Film & TV

Chief Daddy 2: 5 ways of avoiding a poor viewing experience from a sequel

Chief Daddy 2: 5 ways of avoiding a poor viewing experience from a sequel 1

Do you know what Coming 2 America and Chief Daddy 2 have in common? What immediately comes to mind is unnecessary sequels that shouldn’t have been made. Quite a harsh criticism you might say. But then, if you have seen their more illustrious prequels, you will agree the verdict was fairer than, “Go to jail, move directly to jail, do not pass Go, do not collect any 200 pounds” that would have been slammed on the producers of those movies by the board game, Monopoly. 

Talking about monopoly, Chief Daddy: Going for Broke, broke Irving Fisher’s definition of the word as simply an ‘absence of competition’. The film’s running time of 1hr 53 minutes is in direct competition of doing something more worthwhile. It was so frustrating and confusing to see that there was no coherence in the roles of the characters and the storyline.

Do you want to understand my confusion?

Okay, imagine your mother introducing you as her “daughter-in-law’s husband”.


Yeah, right.

That was the state of confusion the characters and the storyline left me in. And one could be forgiven for concluding that the screenwriters – Mo Abudu, Hiedi Uys, Bode Asiyanbi, and Salah Sabiti – did not watch the original version of the film.

In simple terms, Chief Daddy 2 was painful to watch. However, here are five ways to avoid yet another pain from watching a sequel.

Movie Review: Chief Daddy 2: Unnecessary sequel that leaves viewers utterly confused, angry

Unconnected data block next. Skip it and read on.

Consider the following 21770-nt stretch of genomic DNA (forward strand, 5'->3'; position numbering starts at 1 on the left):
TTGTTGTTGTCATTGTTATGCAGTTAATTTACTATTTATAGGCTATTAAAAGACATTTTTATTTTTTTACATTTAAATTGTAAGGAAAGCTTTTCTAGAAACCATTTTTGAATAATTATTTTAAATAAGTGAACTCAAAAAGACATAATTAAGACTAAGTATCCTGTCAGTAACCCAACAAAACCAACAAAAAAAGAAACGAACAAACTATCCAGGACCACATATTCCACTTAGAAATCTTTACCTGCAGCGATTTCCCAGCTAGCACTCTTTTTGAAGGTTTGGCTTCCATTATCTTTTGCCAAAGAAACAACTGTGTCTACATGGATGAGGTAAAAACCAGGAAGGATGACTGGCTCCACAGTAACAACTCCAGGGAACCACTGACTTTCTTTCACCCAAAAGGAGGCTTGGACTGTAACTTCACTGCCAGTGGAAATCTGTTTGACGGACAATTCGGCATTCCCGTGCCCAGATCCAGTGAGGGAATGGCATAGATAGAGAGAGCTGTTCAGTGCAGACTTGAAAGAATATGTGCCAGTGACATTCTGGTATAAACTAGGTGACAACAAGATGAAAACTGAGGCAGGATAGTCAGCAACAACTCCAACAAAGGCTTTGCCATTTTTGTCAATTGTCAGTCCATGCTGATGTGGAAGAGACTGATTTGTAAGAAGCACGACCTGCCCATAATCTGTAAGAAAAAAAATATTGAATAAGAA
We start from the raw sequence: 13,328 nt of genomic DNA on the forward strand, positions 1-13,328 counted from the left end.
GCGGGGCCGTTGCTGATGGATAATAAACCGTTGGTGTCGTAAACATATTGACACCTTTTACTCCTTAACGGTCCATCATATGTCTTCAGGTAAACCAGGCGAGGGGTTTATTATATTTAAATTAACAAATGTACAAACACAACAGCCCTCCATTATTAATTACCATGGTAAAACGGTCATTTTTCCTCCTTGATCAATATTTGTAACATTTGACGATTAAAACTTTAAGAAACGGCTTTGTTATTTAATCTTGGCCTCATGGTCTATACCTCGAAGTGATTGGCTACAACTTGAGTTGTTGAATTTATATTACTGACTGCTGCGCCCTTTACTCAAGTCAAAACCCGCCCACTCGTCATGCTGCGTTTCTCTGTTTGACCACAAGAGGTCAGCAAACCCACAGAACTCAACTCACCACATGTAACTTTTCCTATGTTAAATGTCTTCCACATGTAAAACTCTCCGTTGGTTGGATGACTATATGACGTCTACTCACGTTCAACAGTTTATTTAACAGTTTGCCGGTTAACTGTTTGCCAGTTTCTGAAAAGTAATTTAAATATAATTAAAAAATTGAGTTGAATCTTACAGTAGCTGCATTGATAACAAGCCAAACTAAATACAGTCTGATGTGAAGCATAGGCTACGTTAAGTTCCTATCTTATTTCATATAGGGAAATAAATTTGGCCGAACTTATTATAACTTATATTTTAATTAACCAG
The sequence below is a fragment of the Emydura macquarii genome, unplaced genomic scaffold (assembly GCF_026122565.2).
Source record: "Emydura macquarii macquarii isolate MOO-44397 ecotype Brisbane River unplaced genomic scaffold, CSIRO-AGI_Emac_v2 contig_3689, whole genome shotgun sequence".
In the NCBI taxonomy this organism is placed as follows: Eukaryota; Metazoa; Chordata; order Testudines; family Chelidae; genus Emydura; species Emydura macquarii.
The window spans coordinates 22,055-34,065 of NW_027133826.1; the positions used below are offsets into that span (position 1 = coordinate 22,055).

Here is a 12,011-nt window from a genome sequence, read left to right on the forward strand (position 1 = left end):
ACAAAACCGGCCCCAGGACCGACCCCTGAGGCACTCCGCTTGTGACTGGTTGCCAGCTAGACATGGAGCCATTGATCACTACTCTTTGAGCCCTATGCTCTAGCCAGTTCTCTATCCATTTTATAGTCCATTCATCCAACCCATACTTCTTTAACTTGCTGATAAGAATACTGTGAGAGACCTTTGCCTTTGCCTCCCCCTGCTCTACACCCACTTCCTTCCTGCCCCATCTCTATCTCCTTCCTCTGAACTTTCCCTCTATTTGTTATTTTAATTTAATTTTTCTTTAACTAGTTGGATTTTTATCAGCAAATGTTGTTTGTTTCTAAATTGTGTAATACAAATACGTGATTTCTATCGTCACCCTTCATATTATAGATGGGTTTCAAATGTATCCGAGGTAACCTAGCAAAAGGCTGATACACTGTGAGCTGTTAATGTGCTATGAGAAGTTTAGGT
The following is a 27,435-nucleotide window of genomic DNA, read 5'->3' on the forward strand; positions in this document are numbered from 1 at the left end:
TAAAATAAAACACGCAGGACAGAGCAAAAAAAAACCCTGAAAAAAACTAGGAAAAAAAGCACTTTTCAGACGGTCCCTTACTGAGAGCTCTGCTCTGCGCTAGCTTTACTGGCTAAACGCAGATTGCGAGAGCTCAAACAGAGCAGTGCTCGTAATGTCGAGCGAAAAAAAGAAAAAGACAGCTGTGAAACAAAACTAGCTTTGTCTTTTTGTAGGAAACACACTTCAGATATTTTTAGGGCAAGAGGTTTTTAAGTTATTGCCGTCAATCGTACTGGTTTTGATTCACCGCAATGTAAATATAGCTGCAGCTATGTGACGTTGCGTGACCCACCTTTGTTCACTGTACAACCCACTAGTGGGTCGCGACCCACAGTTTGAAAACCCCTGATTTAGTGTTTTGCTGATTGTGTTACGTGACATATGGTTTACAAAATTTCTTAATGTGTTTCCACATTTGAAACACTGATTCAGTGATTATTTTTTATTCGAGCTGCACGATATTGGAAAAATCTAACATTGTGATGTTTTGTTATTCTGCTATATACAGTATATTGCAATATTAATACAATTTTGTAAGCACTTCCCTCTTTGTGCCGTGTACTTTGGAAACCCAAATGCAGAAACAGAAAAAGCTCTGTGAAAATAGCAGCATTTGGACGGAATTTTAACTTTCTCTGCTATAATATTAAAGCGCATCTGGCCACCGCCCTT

Be wary when a sequel (or any other movie at that) is star-studded 

A movie with lead casts like Funke Akindele-Bello, Joke Silva, Kate Henshaw-Nuttal, Rahama Sadau, Shaffy Bello, Mawuli Gavor, Beverly Naya, Falz, Linda Ejiofor, Beverly Osu, Ini Edo, Broda Shaggy, Uzor Arukwe, Zainab Balogun, Rachel Oniga, Nedu Wazobia, and Chigul smells like too many cooks spoiling the broth. Despite all the stars, none shone through as the lead roles played by the stars were reduced to nothing short of upcoming performances.

Let’s use some examples. In the original version of the movie, Remi Castle was a sound and respected lawyer. Nobody told us how she was reduced to a dumb and spineless member of the family in the sequel. Also, we had no idea why Dami Baggio and Ireti abandoned their seemingly kind nature in the 2018 edition of the movie and ended up opposite of who they were.

The producer, Mo Abudu, never bothered to tell us how Tinu and Teni ended up having a joint business with Nike Williams. She left out the juicy part on how the duo ended up in a love triangle with the lawyer.

Ini Edo, Nkem Owoh, and Patience Ozokwor were almost non-existent in this sequel. Thank God for Falz, who despite his talent was wasted on the confusing script, made sure most viewers didn’t give up on the movie 20 minutes into it. One should also applaud the opening few minutes when Kannywood star, Rahama Sadau, made her entry.

AV Club: The Many stars in "Chief Daddy" don't bring as much shine. - The NATIVE

Ask yourself the need for the sequel in the first place

Before going to the cinema or downloading an original or pirated copy of a sequel, rewatch or take your mind back to the first installment. Ask yourself if there are areas of the movie a sequel might do justice to in making it clearer and interesting.

Released in 2018, Chief Daddy, tells the not-so-unique but hilarious story of a deceased wealthy man, Chief Daddy, whose numerous concubines and children fight for his inheritance. It was a fan-favourite back then so it wasn’t a surprise that anticipation trailed the news of the release of a sequel, where they struggle to claim his wealth continues.

The setup and publicity were aimed at pushing the narrative that the sequel of one of the biggest Nollywood movies of 2018, is a must-watch. After asking yourself several questions and being able to hazard some guesses, you will know if Chief Daddy 2 or any sequel, is a must-avoid.